I’m dead-set on achieving a strict pull-up by the end of the year (“strict” means no swinging to get up there).
This was after reading an article in the NYT called Why women can’t do pull-ups. Although I hadn’t attempted a pull-up since, I don’t know, age 8 when I played on monkey bars, I remember reading the article and thinking “Pfff! Can’t do pull-ups…challenge accepted.”
Needless to say, to make this happen I’ve had to switch gears in my routine, bump-up the strength training and get some muscle going…For the record, I’m still pushing towards my goal. (I’ll be posting my progress on Instagram in the coming weeks if you want updates!)
Muscle is a good thing.
Besides giving your body pull-up strength, strong muscles keep your joints and bones in good shape. Plus, it’s known that muscle mass drives metabolism and that regular weight training helps manage blood sugar and slow aging.
Yet, the concept of muscle-building only seems to concern a minority of gym-goers.
Consider this: after the age of 30, you naturally experience a gradual loss of about 1-2% of your muscle mass every single year.
So if building muscle isn’t your goal, I would recommend in the very least, that you include some strength training in your routine to slow this process. (Looking at you ladies!)
But if you’re already serious about increasing muscle mass, don’t know where to start or have been struggling to see any results, let’s cover the basics in case there is an element you’ve overlooked.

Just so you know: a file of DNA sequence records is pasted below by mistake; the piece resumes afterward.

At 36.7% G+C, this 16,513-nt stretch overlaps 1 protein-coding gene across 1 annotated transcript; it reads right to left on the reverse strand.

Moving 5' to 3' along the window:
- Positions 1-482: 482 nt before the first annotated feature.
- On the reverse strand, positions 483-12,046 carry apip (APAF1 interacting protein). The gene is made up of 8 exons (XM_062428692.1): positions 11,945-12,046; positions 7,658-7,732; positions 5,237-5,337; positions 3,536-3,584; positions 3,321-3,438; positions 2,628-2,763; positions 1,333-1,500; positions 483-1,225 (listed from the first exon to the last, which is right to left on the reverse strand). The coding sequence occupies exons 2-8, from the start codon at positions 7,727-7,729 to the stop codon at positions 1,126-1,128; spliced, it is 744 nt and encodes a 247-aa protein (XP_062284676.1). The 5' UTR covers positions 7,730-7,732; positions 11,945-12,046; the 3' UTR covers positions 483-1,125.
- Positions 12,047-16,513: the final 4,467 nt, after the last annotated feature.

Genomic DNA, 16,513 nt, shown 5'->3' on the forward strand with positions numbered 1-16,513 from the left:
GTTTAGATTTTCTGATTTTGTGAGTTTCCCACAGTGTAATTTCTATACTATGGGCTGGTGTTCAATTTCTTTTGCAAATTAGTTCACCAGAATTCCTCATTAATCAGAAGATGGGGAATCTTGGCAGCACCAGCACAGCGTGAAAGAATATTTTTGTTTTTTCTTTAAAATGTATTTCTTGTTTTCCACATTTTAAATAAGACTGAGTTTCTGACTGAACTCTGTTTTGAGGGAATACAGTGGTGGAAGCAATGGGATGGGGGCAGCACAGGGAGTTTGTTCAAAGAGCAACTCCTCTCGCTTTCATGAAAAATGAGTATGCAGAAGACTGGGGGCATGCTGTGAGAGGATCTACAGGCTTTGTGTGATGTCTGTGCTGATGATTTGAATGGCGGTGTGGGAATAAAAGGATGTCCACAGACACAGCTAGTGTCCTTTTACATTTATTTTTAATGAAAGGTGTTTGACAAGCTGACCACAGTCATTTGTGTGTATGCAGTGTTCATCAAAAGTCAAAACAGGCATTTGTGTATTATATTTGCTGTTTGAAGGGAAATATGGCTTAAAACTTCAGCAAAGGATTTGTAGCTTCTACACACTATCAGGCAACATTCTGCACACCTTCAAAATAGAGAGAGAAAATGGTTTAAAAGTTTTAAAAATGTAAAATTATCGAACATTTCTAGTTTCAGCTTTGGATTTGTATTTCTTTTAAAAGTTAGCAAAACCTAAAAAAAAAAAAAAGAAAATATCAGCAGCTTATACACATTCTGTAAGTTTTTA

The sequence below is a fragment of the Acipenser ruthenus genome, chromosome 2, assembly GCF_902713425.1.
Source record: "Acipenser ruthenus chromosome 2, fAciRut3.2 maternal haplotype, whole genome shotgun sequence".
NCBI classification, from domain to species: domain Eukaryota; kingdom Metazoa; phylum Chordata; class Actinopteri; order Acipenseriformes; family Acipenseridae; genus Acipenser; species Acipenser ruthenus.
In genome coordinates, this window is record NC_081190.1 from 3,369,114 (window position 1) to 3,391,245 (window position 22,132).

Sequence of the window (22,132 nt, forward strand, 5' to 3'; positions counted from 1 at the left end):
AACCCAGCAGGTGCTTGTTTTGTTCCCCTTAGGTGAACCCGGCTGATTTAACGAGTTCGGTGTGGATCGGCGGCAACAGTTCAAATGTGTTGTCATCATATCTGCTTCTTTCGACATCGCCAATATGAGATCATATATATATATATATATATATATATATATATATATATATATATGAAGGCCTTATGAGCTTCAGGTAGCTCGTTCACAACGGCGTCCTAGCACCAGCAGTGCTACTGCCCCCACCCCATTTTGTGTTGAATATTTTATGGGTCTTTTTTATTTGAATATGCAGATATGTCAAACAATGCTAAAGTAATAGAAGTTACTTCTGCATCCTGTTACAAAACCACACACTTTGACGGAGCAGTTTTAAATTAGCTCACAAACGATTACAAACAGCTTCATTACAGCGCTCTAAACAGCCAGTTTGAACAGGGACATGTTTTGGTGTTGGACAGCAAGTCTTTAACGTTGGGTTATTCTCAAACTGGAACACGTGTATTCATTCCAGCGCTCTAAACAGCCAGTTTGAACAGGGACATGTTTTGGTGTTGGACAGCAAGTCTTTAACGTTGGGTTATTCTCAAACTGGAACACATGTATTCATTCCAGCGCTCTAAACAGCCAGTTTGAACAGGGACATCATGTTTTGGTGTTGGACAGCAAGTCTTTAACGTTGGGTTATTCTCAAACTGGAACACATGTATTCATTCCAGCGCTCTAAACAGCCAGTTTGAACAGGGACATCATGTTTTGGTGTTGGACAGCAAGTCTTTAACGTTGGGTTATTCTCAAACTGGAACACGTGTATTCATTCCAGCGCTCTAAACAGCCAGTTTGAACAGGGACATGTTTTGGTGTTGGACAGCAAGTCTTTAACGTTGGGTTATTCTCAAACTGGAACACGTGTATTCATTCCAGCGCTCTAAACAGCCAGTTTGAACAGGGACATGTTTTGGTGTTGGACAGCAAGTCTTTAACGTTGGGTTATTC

Muscle Growth = Strength training + Proper Nutrition + Rest
The key to success here, is consistency with all of the above. But let’s break it down further…
Muscle-building basics: 5 tips to get started
1. Practice strength training
When I ask a client what they believe is the most important factor for building muscle, the first thing that comes to mind is eating more protein.
Sure, protein has a part to play and we’ll cover that in a bit.
But no amount of protein shakes, supplements or tins of tuna will build muscle without proper training. Strength training is a prerequisite for muscle development.
Picture your muscles as stacks of lego blocks. Every day, as you go about your routine, your muscles maintain themselves by continually breaking down and rebuilding its blocks. This process is designed for maintenance, to repair day-to-day damage, not for muscle growth.